Church Seasons and Their Colors

The Episcopal Church takes part in the ancient Christian tradition of following set forms of rhythm for our worship and for our church year. The Church uses a myriad of symbols as a way to tell our faith story. One way we recognize the different seasons in the church year is by the color of some of our altar hangings and priests’ vestments.

Our church year begins in Advent, and traditionally purple – which represents penitence or expectation – or blue, which represents Mary, is used as we prepare to celebrate the birth of Jesus. The Christmas season is celebrated using white (or sometimes gold), which symbolizes joy, purity, and truth. The day of the Epiphany is celebrated using white as well, but the rest of the Epiphany season is celebrated in green, representing the color of all living things and God’s creation.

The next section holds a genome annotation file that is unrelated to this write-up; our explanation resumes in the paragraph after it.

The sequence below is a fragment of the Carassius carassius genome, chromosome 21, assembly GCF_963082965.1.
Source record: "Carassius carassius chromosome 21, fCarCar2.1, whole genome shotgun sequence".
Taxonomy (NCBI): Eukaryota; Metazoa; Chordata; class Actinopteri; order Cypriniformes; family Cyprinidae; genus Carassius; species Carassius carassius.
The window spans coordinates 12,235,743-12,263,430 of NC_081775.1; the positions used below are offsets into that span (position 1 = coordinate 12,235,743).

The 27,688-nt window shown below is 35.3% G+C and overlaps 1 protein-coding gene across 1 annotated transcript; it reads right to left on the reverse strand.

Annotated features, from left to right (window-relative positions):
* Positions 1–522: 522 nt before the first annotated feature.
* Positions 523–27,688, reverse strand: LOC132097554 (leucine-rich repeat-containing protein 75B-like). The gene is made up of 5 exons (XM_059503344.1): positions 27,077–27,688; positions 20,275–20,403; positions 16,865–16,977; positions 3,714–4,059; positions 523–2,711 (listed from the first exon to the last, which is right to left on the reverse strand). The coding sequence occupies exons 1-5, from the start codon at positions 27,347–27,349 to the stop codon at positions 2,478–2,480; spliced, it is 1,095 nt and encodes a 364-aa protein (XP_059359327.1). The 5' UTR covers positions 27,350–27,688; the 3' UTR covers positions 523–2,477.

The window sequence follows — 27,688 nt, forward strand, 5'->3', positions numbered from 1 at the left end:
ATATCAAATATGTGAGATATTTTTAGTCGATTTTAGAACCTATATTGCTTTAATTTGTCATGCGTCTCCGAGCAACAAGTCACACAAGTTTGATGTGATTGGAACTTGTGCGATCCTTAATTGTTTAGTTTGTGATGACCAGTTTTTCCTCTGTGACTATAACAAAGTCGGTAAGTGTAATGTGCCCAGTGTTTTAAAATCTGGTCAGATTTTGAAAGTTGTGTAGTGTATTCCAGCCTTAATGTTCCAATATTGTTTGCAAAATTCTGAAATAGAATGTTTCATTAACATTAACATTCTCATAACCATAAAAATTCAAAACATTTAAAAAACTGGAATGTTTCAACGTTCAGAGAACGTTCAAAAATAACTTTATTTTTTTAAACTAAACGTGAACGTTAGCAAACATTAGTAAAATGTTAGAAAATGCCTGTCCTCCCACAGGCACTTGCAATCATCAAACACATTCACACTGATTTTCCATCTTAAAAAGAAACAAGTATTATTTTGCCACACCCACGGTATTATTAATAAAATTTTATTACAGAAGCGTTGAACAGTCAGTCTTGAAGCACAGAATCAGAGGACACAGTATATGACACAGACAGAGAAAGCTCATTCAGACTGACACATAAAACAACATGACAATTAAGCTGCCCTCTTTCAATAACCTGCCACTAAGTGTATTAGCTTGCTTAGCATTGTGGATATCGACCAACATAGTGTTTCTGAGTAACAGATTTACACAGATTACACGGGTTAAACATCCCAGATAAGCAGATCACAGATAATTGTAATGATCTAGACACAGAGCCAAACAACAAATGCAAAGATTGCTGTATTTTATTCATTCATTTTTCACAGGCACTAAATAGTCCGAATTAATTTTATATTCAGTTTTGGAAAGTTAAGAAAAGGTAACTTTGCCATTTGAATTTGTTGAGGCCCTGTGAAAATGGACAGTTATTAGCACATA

Lent moves back to purple as we prepare for Easter, and the entire Easter season is celebrated in white. Red, the color of fire and blood, is the color for the day of Pentecost. The rest of the church year after Pentecost (called the “great, green, growing Sundays” by Jerome Berryman in “Godly Play”) is celebrated in green.

White is usually the color for baptisms, weddings, and funerals. Red is used for Palm Sunday, feasts of the martyrs, ordination, and sometimes for confirmation. Black is used for Good Friday and occasionally for funerals.